Tuesday, April 06, 2010

Review of two for a journey by Carol Frith

Review of two for a journey by Carol Frith, David Robert Books, Cincinnati, Ohio, 95 pages, $18, 2010

By Barbara Bialick

I first reviewed Carol Frith for her chapbook Looking for Montrose Street in 2009. I called it “a good and powerful little book”—This full-length collection is not only good, great and powerful, but highly ambitious with it’s mixture of deep, image-packed lyrical lines of free verse about her “journey” through life with her husband, poet Laverne Frith, and its amazing set of 15 sonnets interwoven together in “The Neighbor’s Rose.” There are other formal poems as well. However I have to admit I was frustrated toward the end of the book when she presented more sonnets and more sonnets. These weren’t as masterfully woven into the marital love story and should have been left out in my opinion. Too structured for the the “two-getherness” of the rest of the book, and dull in comparison.

I’ll just give some examples of good poetry… “It is morning. The wind is gone. Pink sailboats/flutter on the blue bay. There are wrecks/everywhere, you tell me, submerged and dangerous/I am confused by the flickering pink scribbled/in the sky and water: Little candles of paint…”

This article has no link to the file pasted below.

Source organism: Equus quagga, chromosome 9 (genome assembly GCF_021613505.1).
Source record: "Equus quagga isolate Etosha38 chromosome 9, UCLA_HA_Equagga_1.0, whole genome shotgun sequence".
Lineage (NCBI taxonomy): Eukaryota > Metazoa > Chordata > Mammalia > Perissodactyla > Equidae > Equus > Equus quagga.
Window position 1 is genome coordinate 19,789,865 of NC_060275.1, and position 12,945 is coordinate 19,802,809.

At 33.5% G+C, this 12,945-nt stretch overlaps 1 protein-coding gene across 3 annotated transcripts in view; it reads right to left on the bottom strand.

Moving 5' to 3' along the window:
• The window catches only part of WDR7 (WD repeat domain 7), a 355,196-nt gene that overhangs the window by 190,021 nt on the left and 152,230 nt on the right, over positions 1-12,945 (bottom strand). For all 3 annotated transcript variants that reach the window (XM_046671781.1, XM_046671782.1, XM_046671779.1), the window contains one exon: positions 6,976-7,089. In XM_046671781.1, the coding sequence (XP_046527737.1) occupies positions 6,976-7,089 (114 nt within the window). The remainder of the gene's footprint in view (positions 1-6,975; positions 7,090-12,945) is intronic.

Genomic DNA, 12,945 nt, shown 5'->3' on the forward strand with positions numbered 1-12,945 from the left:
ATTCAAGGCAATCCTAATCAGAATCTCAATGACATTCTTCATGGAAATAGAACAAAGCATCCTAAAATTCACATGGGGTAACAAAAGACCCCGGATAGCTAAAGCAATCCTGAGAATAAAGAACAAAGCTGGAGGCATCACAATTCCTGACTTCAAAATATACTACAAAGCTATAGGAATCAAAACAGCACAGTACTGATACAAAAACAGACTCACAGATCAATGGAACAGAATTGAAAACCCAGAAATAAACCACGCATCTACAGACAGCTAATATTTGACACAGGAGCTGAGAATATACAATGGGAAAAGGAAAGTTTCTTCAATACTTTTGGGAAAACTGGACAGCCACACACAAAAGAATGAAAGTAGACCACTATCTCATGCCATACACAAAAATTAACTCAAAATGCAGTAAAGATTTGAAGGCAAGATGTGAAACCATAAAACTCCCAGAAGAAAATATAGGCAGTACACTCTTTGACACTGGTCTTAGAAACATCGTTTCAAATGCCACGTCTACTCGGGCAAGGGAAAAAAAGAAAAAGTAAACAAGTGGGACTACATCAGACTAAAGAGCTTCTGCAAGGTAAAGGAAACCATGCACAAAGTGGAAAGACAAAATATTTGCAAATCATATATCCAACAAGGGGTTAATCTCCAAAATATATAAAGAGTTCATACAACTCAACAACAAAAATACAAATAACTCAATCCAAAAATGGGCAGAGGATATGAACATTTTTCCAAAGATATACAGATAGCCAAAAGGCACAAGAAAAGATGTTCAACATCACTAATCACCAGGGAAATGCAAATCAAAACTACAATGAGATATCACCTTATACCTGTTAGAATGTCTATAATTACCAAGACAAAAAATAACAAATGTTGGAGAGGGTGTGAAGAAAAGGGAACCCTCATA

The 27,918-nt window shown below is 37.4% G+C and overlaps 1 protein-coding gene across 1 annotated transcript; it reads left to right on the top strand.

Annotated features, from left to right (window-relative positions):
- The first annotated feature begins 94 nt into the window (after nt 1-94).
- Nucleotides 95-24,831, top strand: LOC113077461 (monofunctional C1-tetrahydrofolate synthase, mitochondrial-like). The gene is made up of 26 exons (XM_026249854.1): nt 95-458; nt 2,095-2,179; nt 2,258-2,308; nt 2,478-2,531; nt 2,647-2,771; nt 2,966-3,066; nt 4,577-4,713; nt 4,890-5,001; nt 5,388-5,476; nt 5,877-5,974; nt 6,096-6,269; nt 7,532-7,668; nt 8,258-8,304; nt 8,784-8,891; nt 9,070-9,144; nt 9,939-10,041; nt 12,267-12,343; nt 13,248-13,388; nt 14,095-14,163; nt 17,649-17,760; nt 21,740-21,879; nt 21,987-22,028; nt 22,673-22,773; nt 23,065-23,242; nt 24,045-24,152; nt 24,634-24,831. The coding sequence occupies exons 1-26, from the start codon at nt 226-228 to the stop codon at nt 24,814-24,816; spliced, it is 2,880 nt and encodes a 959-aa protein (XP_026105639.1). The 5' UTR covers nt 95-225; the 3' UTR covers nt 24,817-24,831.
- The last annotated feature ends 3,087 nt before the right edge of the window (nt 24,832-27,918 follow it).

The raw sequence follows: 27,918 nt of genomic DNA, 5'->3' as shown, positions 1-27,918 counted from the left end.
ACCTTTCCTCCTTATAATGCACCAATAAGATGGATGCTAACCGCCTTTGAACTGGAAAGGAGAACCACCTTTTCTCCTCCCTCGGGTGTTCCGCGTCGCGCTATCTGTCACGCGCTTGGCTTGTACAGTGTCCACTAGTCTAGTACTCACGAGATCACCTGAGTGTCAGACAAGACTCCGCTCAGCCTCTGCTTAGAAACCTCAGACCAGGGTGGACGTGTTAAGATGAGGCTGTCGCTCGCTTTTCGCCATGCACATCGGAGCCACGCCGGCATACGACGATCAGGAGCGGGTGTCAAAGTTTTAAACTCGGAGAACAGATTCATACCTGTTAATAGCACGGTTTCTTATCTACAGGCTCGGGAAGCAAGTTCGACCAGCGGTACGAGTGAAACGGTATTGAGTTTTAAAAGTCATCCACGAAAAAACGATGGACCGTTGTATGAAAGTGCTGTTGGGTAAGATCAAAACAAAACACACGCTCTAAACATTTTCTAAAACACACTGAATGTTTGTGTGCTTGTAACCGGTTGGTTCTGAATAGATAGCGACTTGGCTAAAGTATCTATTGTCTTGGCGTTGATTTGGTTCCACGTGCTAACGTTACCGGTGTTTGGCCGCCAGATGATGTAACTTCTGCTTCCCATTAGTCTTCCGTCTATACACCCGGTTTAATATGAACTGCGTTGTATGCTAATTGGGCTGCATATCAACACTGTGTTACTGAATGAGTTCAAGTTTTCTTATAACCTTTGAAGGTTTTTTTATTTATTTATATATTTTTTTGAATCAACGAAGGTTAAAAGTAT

Or, “All day tomorrow, on a narrow path/near water, you will button/and unbutton your shirt, bringing/full sentences outside into/the air…”

And this lovely line: “We live inside of each other’s closed eyes.”

It is difficult to just pick a quote from the sonnets called “The Neighbor’s Rose.” Everything is interconnected: “the air begins to seethe inside the room…”. On the other hand, perhaps she caged the couple into this intense structure just when they were having marital structure problems. Between the “formal” and the “free” works in this book, I think a lot of poets would do well to read what Frith is doing. It is interesting and fresh.

Carol and Lavern Frith live in Sacramento, California where they edit the journal Ekphrasis, which publishes poems addressing works of art. Clearly someone would do well to write a poem about the work of art called two for a journey…

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